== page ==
OpenCritic has decided to note which games have loot boxes, as its CEO doesn’t care for this system at all: “You can call it gambling, you can call it gaming addiction, you can call it whatever you want. The problem is still the same.” He has a point. “The ESRB would say that violence is bad for society so violent video games get a higher rating. Gore is bad for society so gory video games get a higher rating. And nudity and cursing, those are bad so they get a higher rating. And yet something that really could have a serious impediment to the mental development of children, they’re saying ‘well it’s not technically gambling so we’re not going to make a stand here.” More good points, but ultimately, he lost me.

Loot boxes. Aren’t. Gambling.

I’ll certainly agree that they can lead to the same negative outcome, but the distinction is important because think of everything that would be screwed over if we allowed opinions on the internet to change the very definition of what gambling is…

If you declare loot boxes as gambling, then you have to consider the plastic egg machine that most of you have seen at your local supermarkets. You know the ones; you feed a quarter (or two, or three) into a machine, and it gives you a plastic egg with a tiny toy or trinket inside. You don’t know what’s inside, but that’s kind of what makes it exciting, right? Is THAT gambling? No, of course not. If there’s anything from the local arcades which could be considered gambling, it would be all those games of chance, especially the ‘money broom’, where a brush is always on the verge of pushing a bunch of coins over the edge. You say, “Gee, I bet my quarter will be the one to push ‘em all over!” So you pop your coin in, you get nothing, and you walk away with nothing. THAT’S gambling. You took a chance, you lost some money, and you have nothing to show for it. That happened to us all the time as kids, and were we traumatized? No. We walked away a little disappointed, and it helped build character.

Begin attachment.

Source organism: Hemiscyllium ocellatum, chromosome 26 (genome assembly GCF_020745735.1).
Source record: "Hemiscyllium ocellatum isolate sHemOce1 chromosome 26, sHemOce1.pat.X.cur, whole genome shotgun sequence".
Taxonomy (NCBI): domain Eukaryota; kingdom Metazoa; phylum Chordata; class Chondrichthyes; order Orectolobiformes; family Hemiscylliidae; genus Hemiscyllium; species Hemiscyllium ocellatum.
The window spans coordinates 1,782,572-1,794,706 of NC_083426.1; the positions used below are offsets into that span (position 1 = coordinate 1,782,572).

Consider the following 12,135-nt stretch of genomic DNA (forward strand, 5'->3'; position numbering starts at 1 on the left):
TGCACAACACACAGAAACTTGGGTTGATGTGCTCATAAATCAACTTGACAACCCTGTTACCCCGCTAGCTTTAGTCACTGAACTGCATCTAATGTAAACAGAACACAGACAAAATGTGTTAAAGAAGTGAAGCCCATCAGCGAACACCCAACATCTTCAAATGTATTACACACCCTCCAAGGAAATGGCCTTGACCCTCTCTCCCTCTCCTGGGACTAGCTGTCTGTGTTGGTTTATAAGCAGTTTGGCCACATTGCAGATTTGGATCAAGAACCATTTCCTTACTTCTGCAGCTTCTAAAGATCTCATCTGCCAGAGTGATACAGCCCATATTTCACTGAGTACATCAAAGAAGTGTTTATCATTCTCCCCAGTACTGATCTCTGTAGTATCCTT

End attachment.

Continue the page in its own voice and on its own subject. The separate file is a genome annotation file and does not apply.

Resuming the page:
But recreational outrages want you to believe that loot boxes are going to lead your kids to a life of drugs, mental illness, or worse. That’s taking things way, way too far.

What I do agree with is clearly labeling the games which contain the loot box mechanic. I mean, anything extra is usually labeled on the back of a game box. Need hard drive space? It’s listed. Need an internet connection? It’s listed. Require a PSVR headset or something? That’s listed. Mobile games especially will tell you if there are additional purchases involved, too. If loot boxes are involved, people should also know about that. Because yes, it’s a mechanic which people can get addicted to, and if their game is going to have it, they should be notified at the point of purchase in case they want to avoid it.

But let’s not hold our breath, because that won’t happen anytime soon.

When it comes to these practices, the industry is still in the wild west. Government hasn’t stepped in to make any rules or regulations yet… but it’s inevitable. Studios are earning a ton of money with microtransactions, DLC, and loot boxes, that it’s going to draw enough attention for regulation to become a consideration. It’s a shame it has to be that way, but AAA studios haven’t been able to help themselves… and gamers are the ones who suffer for it.

The sad thing, is that loot boxes don’t have to be inherently bad. The only reason why they are is because of corporate greed. If a game was designed with loot boxes in mind, didn’t charge real world money for them, and actually made the game an all-around rewarding experience without hours and hours of pointless grind, it could be fun… COULD be. But they aren’t, and here we are.

To those of you who avoid these games completely, I applaud you. Your resolve is strong. Again, some of us (like myself) still like to play the games we know we’ll have fun with, even if it means sending the wrong message. Life’s too short to not enjoy things… but I think we’re getting into something which can be a whole other article.